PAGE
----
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Re: [Element Traversal LC] access to element by index

From: Boris Zbarsky <bzbarsky@MIT.EDU>
Date: Tue, 01 Apr 2008 16:30:06 -0500
Message-ID: <47F2A95E.8090600@mit.edu>
To: Henri Sivonen <hsivonen@iki.fi>
CC: "Web APIs WG (public)" <public-webapi@w3.org>

Henri Sivonen wrote:
> In Gecko, it seems to dictate the internal data model even, by making 
> elements hold an array of children.

This has more to do with memory usage considerations than the DOM API, for what 
it's worth...  Using a doubly-linked list simply takes more memory per node.

But yes, the array data storage does make it fast to implement index access, 
while also allowing reasonably fast next/prevSibling access a long as the 
next/prevSibling getter is not called on completely random nodes.  Which it's 
not, usually.

One could just as easily use a doubly linked list and have fast next/prevSibling 
and reasonably fast index access as long as the indices accessed are not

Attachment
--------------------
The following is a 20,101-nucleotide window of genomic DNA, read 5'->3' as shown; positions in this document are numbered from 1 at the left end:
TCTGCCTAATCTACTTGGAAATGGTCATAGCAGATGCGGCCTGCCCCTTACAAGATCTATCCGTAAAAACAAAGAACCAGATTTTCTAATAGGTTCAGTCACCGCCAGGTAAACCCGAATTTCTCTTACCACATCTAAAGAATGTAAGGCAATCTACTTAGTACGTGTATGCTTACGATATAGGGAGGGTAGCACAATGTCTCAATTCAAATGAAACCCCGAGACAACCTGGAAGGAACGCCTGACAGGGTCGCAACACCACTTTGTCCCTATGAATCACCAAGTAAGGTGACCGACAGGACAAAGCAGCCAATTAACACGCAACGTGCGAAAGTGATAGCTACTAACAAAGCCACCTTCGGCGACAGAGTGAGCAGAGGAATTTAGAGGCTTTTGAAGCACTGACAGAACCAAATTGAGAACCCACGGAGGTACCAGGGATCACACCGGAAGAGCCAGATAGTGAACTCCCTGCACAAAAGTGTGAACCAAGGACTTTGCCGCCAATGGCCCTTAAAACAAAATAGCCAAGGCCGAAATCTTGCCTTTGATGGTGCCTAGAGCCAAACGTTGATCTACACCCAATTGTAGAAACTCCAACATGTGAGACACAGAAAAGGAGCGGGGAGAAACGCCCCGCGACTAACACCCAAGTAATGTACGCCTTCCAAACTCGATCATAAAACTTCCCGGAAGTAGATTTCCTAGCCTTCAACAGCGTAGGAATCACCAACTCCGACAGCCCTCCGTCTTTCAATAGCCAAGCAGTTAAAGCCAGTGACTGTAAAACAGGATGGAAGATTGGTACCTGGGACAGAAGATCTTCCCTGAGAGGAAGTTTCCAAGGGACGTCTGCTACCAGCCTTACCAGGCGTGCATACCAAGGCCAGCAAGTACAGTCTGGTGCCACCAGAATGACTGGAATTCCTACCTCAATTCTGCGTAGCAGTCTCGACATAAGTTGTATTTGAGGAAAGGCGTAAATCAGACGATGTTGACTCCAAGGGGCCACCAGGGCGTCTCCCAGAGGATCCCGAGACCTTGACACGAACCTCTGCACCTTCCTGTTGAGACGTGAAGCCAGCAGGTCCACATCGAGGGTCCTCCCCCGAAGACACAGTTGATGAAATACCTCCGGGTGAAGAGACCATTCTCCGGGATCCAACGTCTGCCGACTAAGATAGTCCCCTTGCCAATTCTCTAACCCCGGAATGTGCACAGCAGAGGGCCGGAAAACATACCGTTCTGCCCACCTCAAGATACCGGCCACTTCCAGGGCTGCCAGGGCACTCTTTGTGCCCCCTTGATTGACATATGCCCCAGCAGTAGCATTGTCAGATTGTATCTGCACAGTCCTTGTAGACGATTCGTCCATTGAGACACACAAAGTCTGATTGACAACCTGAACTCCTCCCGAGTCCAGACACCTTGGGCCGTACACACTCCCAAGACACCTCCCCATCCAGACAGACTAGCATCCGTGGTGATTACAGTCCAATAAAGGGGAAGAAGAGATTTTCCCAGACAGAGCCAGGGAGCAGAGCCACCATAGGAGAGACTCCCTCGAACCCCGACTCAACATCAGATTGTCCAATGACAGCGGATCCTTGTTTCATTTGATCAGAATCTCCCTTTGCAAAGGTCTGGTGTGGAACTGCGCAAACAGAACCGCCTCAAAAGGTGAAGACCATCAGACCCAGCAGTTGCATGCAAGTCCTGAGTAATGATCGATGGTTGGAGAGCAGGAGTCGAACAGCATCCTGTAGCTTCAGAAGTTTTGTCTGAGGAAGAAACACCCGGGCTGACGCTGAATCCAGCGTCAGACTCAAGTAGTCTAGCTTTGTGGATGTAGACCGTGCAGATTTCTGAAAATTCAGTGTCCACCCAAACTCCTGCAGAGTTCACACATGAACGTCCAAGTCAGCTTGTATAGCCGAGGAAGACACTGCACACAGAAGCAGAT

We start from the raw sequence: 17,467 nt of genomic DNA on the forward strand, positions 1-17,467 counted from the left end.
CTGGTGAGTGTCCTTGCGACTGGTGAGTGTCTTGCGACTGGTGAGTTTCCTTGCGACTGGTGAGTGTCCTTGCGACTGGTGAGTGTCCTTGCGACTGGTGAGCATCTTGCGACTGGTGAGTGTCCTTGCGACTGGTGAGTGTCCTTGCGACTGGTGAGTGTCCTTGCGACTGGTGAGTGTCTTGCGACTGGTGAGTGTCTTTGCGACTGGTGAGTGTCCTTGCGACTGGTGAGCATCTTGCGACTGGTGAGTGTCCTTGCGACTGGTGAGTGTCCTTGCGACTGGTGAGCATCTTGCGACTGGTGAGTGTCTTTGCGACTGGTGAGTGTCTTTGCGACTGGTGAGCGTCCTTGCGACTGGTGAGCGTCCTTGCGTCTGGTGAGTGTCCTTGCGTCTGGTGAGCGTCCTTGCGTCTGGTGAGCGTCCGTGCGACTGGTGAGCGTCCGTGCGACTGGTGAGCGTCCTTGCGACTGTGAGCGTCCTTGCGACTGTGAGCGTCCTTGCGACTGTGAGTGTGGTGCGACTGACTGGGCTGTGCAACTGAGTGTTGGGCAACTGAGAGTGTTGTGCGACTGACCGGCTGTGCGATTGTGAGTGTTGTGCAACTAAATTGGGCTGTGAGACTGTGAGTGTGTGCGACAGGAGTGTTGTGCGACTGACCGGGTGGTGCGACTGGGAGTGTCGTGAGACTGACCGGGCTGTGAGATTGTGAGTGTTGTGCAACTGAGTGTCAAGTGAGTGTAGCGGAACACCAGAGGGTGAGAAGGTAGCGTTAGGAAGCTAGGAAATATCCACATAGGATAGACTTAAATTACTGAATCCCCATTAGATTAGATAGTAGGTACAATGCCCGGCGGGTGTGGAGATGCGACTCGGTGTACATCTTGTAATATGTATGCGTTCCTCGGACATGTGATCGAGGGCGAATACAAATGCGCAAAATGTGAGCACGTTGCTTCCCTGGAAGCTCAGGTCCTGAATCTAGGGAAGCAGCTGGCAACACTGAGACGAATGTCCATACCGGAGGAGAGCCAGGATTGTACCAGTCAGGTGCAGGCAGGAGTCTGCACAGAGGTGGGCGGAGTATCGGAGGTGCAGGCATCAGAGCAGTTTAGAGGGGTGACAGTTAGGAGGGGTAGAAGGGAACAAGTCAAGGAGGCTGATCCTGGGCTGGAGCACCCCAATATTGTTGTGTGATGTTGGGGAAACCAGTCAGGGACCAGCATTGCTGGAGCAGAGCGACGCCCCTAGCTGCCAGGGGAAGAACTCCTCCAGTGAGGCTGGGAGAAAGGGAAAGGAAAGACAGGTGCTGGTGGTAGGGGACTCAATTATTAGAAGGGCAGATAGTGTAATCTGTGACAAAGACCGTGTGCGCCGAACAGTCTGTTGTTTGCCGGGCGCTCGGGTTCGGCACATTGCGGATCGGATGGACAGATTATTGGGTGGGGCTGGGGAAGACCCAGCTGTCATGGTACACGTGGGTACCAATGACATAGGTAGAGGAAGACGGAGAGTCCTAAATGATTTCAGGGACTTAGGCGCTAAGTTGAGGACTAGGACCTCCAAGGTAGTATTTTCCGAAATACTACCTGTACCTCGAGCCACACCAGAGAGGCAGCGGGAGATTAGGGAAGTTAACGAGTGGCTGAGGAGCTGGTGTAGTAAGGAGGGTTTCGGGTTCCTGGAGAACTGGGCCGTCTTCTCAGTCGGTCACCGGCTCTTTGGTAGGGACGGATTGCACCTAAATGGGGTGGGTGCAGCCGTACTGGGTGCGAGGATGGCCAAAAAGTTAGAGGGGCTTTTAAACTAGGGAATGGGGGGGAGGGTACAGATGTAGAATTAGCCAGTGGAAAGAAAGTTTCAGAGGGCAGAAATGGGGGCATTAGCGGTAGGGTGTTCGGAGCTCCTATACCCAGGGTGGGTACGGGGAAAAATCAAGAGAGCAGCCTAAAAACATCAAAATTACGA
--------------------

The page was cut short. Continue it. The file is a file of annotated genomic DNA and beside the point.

completely random.  Which they aren't, usually.

> Also, a comatose list is easier to walk since the indexes don't shift 
> when you remove a node during the walk.

Sure.  If you plan to actually _modify_ the DOM while walking the list, then 
comatose lists are much nicer in all sorts of ways.  I'm not sure there's a 
correct way to walk a non-comatose list while modifying the DOM unless you 
prohibit mutation events from modifying the DOM.

>> Really?  You mean document.body.item(5) does the same thing as 
>> document.body.childNodes.item(5)?  And that this is "common"?  I must 
>> have missed it....
> 
> I mean that the getter implementation for childNodes is roughly "return 
> this;".
> 
> This pattern is used in Crimson, Xerces and GNU JAXP DOM 
> implementations.

That doesn't really answer my question.  Are all the same properties available 
on |this| and |this.childNodes|?  If so, that seems pretty odd to me (though not 
actually prohibited by the DOM spec, of course).  If not, I'm not sure what the 
concern over namespace collisions was.

-Boris
Received on Tuesday, 1 April 2008 21:31:19 GMT

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